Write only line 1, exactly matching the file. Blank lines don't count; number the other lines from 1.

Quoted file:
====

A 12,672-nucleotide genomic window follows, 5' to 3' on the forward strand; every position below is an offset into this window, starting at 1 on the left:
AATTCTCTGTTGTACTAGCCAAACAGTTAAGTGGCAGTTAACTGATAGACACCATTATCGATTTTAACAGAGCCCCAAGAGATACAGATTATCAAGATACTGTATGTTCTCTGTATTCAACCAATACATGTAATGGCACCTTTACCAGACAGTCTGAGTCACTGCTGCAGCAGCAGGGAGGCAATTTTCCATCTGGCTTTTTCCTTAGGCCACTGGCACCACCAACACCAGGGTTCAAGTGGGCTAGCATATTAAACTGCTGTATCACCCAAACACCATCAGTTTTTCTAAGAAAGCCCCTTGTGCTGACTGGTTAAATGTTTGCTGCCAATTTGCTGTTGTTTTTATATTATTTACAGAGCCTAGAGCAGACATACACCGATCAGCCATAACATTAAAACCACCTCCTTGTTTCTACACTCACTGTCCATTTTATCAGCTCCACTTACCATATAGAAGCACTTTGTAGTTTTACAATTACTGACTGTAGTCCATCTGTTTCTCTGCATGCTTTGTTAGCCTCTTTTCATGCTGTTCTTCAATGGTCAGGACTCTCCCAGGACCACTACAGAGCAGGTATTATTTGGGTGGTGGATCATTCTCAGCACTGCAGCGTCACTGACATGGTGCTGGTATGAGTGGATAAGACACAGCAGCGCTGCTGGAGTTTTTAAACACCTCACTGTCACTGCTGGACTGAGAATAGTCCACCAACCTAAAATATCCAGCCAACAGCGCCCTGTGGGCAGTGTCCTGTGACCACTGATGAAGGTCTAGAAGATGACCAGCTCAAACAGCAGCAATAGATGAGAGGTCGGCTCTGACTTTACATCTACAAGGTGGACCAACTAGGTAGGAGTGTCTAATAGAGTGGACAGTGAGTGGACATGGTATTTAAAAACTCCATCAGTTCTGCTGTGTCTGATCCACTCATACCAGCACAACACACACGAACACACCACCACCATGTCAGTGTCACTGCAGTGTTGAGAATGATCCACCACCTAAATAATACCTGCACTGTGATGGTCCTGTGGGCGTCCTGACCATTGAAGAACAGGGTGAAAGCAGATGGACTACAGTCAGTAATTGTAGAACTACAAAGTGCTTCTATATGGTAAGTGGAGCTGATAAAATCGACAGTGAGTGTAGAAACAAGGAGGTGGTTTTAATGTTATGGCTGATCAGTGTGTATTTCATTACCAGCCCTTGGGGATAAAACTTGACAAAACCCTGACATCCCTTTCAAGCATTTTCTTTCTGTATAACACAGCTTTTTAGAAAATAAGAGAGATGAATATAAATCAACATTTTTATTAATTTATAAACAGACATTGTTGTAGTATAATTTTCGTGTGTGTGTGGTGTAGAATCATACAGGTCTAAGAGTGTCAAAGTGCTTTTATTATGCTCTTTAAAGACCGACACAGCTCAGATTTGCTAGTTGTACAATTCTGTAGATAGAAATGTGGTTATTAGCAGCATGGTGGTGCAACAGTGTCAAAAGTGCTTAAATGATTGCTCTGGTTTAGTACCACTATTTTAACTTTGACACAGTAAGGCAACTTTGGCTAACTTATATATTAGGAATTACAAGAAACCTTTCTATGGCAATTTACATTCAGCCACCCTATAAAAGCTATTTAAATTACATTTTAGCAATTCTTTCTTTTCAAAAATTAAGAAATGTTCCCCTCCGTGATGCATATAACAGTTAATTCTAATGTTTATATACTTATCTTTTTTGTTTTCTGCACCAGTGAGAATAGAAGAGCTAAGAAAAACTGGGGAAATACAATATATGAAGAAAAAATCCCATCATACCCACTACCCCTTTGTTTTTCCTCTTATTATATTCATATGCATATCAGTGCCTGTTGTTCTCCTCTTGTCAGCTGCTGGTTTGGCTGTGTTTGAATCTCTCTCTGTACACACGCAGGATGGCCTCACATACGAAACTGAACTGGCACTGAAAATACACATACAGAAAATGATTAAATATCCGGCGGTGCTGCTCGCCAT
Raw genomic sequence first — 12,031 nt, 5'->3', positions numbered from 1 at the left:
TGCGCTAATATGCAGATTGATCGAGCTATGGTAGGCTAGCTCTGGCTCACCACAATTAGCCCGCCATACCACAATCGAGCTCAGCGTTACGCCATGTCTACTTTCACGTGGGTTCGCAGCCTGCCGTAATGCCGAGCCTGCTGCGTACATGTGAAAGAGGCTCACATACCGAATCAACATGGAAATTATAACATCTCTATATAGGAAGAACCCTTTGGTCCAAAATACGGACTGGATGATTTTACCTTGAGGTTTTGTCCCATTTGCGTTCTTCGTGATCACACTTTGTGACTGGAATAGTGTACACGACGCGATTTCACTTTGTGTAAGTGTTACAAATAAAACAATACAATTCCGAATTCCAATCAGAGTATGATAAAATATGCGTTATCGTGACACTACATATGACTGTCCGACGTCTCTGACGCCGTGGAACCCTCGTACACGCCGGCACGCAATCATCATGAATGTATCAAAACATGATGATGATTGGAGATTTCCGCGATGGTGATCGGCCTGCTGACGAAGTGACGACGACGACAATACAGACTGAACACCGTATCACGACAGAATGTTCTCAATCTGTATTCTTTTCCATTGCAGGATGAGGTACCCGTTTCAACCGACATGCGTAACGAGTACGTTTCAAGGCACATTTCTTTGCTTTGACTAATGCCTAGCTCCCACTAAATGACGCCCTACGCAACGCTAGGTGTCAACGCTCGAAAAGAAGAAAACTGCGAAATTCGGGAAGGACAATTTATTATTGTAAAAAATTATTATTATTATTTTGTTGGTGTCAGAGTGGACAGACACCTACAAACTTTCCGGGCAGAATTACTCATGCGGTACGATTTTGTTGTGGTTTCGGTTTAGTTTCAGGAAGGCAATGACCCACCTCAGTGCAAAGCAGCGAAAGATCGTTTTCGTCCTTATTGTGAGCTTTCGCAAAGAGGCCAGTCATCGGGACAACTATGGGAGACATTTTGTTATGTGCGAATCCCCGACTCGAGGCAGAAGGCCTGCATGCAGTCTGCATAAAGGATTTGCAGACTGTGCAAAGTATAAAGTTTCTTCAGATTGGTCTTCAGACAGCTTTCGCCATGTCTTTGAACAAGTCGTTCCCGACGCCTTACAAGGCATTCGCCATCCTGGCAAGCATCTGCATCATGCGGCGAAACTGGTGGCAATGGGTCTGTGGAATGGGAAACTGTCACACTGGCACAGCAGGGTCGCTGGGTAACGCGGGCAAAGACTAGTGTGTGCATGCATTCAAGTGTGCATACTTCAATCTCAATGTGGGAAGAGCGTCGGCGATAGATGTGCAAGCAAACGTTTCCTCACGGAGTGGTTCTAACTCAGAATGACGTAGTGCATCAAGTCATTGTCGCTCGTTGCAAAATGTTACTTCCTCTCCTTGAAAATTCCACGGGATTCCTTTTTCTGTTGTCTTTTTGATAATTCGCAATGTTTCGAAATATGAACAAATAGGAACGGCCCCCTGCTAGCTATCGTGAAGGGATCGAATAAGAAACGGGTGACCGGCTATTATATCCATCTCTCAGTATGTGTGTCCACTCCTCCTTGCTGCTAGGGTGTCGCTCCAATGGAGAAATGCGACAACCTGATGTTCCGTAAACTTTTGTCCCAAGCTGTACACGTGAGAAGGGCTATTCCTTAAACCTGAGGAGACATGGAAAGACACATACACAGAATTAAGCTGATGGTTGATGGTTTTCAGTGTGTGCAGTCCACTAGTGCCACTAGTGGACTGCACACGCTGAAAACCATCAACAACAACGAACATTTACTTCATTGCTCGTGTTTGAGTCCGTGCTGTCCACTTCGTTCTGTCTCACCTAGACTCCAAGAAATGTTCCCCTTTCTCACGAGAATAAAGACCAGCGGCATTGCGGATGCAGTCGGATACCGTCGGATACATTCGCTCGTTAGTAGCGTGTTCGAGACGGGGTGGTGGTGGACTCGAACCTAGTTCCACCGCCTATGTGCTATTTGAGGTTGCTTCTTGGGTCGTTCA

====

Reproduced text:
A 12,672-nucleotide genomic window follows, 5' to 3' on the forward strand; every position below is an offset into this window, starting at 1 on the left: